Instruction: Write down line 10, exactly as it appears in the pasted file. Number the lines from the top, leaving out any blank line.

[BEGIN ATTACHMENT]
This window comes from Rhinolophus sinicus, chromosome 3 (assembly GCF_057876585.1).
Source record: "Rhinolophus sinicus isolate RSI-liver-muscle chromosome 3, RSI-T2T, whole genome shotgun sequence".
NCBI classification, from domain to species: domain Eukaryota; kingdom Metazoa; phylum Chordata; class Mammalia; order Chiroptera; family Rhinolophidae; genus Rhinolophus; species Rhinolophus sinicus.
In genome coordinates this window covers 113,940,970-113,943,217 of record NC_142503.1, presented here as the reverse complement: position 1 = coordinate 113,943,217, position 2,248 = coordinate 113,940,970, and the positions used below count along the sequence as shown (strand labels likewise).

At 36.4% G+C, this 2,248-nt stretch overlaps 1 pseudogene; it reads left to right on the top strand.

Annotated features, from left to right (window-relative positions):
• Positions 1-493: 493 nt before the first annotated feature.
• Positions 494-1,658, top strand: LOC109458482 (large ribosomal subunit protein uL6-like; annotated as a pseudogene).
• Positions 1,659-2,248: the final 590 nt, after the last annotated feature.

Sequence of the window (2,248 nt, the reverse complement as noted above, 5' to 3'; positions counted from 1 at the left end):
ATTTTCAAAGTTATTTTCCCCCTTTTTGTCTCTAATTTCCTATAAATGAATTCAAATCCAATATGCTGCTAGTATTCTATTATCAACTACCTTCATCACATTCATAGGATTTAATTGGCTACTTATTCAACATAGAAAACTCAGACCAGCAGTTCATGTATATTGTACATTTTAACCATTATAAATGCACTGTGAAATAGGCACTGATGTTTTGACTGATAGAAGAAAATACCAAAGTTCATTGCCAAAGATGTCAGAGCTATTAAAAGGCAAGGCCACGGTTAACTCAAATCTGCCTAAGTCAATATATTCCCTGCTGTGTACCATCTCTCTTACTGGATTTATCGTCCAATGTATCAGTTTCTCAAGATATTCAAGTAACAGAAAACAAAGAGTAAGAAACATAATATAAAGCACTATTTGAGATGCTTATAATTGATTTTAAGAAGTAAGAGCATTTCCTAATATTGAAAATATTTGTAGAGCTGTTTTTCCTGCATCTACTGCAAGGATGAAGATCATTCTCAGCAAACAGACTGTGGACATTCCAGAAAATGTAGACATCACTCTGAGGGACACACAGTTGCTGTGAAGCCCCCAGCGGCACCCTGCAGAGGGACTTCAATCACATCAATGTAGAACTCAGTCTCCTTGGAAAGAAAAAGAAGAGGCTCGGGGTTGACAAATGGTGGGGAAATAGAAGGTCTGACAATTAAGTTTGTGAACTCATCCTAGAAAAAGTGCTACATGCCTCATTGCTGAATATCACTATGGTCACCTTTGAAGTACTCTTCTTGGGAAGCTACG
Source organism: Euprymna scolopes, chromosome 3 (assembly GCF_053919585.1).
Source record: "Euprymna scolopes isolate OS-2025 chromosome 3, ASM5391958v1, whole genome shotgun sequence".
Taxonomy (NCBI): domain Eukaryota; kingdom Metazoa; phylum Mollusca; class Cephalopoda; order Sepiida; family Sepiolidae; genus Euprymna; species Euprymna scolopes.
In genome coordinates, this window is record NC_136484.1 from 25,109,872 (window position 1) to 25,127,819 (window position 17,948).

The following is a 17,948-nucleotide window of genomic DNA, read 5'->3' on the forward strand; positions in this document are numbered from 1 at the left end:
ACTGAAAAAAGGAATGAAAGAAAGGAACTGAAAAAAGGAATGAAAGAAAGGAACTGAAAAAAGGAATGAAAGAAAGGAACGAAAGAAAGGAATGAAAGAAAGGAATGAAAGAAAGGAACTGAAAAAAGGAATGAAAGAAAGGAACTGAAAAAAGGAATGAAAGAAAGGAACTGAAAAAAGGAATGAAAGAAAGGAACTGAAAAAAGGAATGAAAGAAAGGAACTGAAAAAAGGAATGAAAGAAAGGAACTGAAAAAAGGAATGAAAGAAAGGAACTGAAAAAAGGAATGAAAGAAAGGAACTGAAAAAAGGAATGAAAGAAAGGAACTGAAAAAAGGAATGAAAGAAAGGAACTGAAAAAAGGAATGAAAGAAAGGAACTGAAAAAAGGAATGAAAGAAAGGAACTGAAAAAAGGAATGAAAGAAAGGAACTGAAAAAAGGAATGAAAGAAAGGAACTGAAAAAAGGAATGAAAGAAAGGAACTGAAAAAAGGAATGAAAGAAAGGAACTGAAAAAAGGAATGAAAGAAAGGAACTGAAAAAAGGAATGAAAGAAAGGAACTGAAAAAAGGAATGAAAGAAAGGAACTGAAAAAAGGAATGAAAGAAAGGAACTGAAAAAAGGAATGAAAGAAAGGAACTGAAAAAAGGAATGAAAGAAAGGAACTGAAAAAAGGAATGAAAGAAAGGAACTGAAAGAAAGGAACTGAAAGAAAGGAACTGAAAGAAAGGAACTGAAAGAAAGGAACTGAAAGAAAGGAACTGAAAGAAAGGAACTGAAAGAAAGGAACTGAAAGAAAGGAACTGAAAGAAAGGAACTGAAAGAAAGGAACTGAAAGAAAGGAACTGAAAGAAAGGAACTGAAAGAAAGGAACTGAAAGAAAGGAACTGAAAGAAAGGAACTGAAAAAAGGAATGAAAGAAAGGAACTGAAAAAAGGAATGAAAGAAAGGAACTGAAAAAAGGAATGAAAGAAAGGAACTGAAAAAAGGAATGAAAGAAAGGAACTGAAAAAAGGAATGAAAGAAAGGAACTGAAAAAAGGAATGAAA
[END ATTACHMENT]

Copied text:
Sequence of the window (2,248 nt, the reverse complement as noted above, 5' to 3'; positions counted from 1 at the left end):